The tester features 5 testing slots in close proximity with each other, determined by their respective labeling:
E/S - B/G - C/D - E/S - B/G
This arrangement makes it possible for the below shown devices to be examined through the mentioned configurations:
• Bipolar Transistors: EBC / BCE / CEB, and reversed: BEC / ECB / CBE.
• Unipolar Transistors (FETs): SGD / GDS / DSG, and reversed: GSD / SDG / DGS.
The astable multivibrator stage of the circuit oscillates and blinks a bright white LED (Figure 1) whenever the transistor under test is connected the right way. The LED could also flash if the E and C pins of the transistor are swapped, however the blinking speed is going to be faster.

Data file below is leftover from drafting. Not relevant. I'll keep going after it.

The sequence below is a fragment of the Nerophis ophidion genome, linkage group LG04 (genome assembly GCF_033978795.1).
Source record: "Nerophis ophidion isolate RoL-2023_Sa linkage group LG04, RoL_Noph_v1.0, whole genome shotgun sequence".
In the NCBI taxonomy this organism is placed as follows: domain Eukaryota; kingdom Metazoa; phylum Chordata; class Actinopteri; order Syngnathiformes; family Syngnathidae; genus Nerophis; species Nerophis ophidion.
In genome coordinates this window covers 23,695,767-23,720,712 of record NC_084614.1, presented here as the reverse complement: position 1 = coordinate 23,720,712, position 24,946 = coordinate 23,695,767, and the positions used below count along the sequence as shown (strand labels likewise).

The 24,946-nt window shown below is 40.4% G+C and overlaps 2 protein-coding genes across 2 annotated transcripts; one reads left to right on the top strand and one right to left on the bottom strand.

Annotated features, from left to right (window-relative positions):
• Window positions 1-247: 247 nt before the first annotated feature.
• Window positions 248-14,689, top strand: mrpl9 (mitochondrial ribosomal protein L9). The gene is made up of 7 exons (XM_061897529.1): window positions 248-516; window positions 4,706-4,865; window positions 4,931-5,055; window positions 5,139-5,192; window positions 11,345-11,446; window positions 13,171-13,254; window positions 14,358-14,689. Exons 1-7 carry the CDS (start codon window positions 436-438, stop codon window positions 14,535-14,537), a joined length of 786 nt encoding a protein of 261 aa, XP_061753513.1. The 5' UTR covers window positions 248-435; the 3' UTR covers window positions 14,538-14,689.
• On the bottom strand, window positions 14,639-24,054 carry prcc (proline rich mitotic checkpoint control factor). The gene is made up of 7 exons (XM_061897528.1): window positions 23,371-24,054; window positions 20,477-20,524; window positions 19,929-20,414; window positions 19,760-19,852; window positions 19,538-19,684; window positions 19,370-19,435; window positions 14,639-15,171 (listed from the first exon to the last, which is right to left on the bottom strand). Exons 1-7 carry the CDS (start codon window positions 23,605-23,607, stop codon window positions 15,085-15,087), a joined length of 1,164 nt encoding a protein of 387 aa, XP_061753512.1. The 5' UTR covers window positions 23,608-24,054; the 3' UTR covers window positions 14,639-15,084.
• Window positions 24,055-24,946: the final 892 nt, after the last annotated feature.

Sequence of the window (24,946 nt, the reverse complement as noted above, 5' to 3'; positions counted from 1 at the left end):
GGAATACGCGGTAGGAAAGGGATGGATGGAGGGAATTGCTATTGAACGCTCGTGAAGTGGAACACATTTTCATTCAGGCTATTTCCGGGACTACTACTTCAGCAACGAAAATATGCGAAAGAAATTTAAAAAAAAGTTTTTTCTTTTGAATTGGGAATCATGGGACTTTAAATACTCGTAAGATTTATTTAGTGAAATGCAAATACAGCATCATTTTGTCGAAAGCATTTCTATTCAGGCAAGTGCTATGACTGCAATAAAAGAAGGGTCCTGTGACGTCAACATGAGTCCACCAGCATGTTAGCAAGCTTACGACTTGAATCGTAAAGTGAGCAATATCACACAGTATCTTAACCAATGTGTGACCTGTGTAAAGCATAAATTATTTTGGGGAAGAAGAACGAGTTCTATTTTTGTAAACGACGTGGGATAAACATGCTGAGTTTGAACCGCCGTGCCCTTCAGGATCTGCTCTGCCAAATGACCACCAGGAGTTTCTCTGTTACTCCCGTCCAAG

This demonstrates the truth that a few varieties of BJTs can function even when their emitter and collector leads interchanged although with a performance characteristics that may be lower than in the normal configuration.
While testing JFETs having a symmetrical source and drain structure, it may be only feasible to distinguish the gate pin with any level of assurance, and the source and drain pins could be interchanged.
The load resistance of the transistor-under-test is constructed like a potential divider circuit with half the supply voltage by using resistors R3/R4. This enables an ordinary switch (S1) to swap from N(PN) to P(NP).
Using an LED Indicator
A flashing LED reveals proper positioning of the device under test! If the LED remains shut off or remains ON constantly indicates an incorrect configuration or dead, blown BJT.
This situation can additionally indicate that the unit being tested may be simply not a transistor.